The Chain from Farm to Fork

Do you know what you are eating? Where does it come from? Check out the Blockchain Burger and hear from Marieke de Ruyter de Wildt how The New Fork is using blockchains for supply chains – from farm to fork.

2 years ago   •   4 min read

By Mathilda de Villiers

The agriculture supply chain is plagued with inefficiencies, and the food on our tables may have hopped multiple borders and oceans before we even purchased it off the shelf. The supply chain is becoming overstretched, and its inefficiencies have, in previous years, cost the economy around $400 billion annually.

There’s a lack of transparency in agriculture, and there is an abundance of false data. Last year in Mozambique a study revealed that the country’s agriculture sector has been using erroneous data for the previous five years. This led the government to believe that production was a lot higher than it was, skewing provisions of seeds and other aid for the sector.

In virtually all supply chains, one-third consists of food fraud. A study released last year states that olive oil is a vulnerable product for fraud, in cases being mixed with fraudulent oils and mislabeled with quality grades. And that’s merely one example.

Blockchains for Supply Chains

Blockchain doesn’t only provide a trusted, immutable source – it’s secure, some describing its value as a ‘single source of truth.’ And there are no middlemen involved.

With blockchain technology, all information becomes immutable, and it’s a much safer virtual environment. How it aids supply chains is that it creates more transparency and it generates efficiency. It’s a peer-to-peer system, making it a network technology through which one gets much better relationships with customers and suppliers. And just within that, it opens up a myriad of new opportunities.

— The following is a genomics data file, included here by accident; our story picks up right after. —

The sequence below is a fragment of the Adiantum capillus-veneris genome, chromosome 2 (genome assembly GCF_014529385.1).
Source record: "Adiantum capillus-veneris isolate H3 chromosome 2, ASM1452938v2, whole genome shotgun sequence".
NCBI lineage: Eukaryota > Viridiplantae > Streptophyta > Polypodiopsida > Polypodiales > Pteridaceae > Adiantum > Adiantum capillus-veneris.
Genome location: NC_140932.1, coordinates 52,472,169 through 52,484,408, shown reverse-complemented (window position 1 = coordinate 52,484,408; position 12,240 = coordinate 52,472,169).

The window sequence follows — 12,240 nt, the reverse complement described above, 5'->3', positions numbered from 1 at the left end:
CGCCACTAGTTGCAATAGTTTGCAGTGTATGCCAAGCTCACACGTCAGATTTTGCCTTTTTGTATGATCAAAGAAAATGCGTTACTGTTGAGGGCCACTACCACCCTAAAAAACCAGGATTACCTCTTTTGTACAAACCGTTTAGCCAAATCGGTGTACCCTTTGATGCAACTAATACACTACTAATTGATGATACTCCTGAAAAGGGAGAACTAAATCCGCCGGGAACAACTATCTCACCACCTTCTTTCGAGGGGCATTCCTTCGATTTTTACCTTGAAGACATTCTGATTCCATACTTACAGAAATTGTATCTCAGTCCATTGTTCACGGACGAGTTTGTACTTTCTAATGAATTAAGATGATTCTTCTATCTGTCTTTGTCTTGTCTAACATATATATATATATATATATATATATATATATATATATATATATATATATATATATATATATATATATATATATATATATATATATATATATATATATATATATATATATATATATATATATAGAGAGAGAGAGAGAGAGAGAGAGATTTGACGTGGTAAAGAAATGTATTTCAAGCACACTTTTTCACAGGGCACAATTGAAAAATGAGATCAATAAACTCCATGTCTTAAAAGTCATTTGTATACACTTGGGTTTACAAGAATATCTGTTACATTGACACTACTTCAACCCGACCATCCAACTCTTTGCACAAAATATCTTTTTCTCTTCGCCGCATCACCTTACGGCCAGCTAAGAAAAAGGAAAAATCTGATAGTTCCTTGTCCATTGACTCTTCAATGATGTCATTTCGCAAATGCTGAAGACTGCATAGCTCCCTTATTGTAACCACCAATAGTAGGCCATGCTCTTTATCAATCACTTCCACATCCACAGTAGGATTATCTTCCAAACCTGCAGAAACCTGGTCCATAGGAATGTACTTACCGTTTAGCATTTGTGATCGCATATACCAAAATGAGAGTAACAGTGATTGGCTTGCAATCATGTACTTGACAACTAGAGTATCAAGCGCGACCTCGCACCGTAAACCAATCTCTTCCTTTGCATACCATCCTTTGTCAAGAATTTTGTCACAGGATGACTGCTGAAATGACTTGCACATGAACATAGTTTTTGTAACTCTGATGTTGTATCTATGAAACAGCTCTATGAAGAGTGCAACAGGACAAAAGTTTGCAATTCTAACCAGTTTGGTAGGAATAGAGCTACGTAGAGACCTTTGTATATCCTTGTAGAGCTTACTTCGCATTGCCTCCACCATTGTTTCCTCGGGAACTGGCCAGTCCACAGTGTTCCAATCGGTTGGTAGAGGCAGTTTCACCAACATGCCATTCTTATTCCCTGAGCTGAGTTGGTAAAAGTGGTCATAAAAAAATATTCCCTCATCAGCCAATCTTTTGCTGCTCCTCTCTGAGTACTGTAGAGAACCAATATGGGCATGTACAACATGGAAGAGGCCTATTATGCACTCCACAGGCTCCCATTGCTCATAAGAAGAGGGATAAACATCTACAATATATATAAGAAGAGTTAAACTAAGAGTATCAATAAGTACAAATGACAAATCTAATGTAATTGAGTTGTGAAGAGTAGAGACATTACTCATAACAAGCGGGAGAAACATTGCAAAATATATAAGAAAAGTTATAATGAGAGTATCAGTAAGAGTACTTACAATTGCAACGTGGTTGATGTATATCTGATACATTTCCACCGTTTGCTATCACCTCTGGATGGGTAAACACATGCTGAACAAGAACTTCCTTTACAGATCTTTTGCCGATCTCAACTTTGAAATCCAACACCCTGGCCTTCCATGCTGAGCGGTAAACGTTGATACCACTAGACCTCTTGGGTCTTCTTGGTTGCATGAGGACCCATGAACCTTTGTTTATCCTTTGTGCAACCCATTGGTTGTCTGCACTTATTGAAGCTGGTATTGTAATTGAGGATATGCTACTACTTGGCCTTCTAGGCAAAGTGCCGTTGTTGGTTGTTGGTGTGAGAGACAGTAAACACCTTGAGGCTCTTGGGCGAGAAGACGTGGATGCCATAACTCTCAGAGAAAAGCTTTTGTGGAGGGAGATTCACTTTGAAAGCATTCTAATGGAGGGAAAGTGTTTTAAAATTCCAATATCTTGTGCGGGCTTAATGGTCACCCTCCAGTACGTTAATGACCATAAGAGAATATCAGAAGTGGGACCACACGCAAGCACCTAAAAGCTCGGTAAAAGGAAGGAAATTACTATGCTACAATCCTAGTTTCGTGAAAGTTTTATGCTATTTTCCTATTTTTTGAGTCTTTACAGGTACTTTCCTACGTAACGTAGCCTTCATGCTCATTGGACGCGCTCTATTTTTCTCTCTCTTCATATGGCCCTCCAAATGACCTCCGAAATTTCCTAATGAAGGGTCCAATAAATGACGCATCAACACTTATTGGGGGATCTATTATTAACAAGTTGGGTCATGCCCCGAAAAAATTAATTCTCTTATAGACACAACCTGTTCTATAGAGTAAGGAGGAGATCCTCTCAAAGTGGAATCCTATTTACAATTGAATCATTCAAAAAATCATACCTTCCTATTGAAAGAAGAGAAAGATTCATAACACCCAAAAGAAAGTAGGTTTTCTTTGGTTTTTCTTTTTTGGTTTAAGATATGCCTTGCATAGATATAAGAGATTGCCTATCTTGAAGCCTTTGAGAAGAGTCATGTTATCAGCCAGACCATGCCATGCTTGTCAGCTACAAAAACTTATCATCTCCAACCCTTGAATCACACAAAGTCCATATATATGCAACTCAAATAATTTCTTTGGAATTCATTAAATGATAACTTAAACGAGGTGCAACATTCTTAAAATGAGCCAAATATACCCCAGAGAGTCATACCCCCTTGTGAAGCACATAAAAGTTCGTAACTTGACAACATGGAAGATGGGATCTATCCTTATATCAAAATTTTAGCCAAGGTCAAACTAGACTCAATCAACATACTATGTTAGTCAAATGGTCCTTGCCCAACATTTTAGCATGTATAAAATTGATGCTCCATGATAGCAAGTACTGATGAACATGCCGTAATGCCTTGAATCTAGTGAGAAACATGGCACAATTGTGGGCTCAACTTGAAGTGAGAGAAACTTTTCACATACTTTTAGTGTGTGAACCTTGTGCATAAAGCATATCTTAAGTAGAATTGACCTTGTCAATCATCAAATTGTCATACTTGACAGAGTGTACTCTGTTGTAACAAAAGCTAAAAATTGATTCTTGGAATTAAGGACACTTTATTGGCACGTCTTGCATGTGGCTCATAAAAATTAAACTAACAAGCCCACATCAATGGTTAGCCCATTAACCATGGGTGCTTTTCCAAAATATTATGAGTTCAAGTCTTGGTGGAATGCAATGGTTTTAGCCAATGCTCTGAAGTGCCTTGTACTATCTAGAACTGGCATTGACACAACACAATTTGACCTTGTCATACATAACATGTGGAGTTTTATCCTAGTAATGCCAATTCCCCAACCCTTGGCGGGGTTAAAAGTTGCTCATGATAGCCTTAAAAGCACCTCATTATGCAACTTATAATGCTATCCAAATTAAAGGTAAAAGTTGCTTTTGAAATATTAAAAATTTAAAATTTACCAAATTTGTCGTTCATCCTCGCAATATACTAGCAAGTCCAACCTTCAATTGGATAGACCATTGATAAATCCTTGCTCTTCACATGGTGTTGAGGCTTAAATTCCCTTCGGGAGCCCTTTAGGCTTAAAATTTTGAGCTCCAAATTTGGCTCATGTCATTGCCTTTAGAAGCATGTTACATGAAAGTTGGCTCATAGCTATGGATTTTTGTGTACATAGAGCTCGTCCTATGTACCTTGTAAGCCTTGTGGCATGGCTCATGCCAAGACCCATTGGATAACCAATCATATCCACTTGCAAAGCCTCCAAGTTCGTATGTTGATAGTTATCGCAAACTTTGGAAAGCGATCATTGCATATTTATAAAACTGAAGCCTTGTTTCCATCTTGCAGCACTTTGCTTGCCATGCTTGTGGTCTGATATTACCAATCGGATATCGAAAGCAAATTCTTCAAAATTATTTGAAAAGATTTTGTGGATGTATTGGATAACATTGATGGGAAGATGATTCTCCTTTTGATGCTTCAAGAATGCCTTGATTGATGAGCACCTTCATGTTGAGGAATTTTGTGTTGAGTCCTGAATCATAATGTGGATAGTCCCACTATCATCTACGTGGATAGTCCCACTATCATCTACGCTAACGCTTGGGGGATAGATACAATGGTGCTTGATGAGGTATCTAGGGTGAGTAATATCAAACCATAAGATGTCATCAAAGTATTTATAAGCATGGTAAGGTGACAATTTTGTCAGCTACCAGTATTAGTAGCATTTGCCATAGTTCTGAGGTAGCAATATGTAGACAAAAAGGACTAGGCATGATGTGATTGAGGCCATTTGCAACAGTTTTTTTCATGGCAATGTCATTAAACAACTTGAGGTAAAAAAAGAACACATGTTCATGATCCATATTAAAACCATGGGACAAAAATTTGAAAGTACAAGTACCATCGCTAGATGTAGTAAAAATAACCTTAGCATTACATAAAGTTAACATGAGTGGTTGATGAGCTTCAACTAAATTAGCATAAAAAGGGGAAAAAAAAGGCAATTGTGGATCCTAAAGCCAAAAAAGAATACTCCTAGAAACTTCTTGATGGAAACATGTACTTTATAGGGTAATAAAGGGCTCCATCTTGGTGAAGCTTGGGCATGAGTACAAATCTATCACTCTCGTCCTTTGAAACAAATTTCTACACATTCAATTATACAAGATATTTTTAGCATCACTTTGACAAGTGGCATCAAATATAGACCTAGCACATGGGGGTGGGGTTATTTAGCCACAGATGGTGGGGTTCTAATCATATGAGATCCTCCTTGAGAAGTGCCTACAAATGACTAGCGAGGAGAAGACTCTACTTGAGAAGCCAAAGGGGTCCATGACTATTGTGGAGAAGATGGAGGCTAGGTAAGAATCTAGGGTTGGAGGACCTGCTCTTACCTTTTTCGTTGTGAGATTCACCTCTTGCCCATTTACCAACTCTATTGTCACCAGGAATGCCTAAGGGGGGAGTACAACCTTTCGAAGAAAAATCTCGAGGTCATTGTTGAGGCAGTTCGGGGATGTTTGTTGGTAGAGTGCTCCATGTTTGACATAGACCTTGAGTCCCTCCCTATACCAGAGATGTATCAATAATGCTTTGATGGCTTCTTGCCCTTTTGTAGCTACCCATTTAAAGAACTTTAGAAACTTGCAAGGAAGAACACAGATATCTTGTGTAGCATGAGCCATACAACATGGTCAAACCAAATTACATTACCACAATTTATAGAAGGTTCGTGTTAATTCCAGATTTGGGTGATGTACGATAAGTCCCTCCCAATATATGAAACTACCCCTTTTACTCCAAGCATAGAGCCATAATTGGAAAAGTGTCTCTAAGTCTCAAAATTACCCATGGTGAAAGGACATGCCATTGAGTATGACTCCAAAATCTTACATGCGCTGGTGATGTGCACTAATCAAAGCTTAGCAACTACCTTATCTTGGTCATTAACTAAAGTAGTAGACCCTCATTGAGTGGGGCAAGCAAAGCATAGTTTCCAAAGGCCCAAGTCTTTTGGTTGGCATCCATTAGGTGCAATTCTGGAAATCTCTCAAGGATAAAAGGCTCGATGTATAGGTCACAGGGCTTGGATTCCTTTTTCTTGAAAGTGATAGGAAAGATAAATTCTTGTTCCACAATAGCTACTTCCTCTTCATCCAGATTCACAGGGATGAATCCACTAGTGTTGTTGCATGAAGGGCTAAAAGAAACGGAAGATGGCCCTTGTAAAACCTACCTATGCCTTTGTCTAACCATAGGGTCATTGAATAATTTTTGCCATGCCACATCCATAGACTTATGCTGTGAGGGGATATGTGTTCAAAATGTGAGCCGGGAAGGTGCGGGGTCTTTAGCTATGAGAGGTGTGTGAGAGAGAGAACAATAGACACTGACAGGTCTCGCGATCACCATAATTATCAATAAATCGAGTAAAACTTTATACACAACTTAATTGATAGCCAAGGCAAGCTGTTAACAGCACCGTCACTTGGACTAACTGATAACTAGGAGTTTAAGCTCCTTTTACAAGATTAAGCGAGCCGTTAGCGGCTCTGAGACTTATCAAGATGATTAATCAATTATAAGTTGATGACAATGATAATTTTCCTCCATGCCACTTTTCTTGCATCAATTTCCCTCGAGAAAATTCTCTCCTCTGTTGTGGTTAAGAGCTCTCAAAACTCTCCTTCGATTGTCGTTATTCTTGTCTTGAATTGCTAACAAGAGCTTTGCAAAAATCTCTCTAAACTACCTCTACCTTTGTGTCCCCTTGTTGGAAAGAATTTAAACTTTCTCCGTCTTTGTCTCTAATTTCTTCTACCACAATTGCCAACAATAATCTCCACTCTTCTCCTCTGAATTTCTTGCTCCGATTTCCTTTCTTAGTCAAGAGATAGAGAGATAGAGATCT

Marieke de Ruyter de Wildt who was born in Tanzania and is currently based in the Netherlands, has a computer science background. Ever since she began her journey in the software industry, her focus has been on the agriculture supply chain. Around six years ago, she was heading up a software company where they were digitising the compliance process for farmers. It was during this time that blockchain began maturing in the financial world. She thought, “Ok, now it’s mature enough to transform agriculture.”

Blockchain is the technology that will help the agri-food system transform into web3. And I’m very convinced that that will bring a lot of good to food. – Marieke

The New Fork

Five years ago, Marieke founded The New Fork to use blockchain technology for “Global Food Integrity.” Their  layer-1 blockchain is the Open Food Chain (OFC), which currently has two implementations. The first is the juice industry (Juicychain) and another with chefs (Chefchain). Marieke says that chefs are the influencers in our food system, as these are the people the public listens to – their behaviour is what we copy. “But chefs have no idea what they have on their kitchen table.”

JuicyChain improves transparency and accelerates demand for sustainably produced juices, by connecting more than 50 partners in the supply chain. It also supports customers and consumer-facing communication on sustainable juice. On the JuicyChain website it’s as easy as scanning a QR code to track the ingredients in your bottle of juice, across the supply chain.

The Blockchain Burger

Now you can trace all the ingredients in your burger to their origin.

The blockchain burger launch held at the beginning of this month.

The blockchain hamburger was launched so that the public could begin to understand what the blockchain technology has to offer in its powerful capabilities. Following the link below, when you click on each ingredient, it gives you the exact information and location where it was sourced from, with an exact address.

Blockchain Burger

The challenges

Marieke says that the most considerable challenge to their work is that agri-foods are generally very conservative. They can come across as reluctant and possibly frightened of new digital technologies. The adoption rate of the use of data for efficient agriculture is slow. It has nothing to do with the technology itself. It’s about people being ready to adopt technology and make agriculture more sustainable.

The beginning of every sustainability practice is transparency. – Marieke

Blockchain technology offers transparency and answers to the inefficiencies that afflict agriculture supply chains. We are still wasting 40% of our food, so Marieke believes that’s where we need to start - work towards sustainability.

Marieke and her team have ambitious plans, however. They are planning on finishing their launch of three new industry chains for different food industries, focused on the olive oil and cacao supply chain, by the start of next year and launching a consumer app by the beginning of Q2 of the same year.

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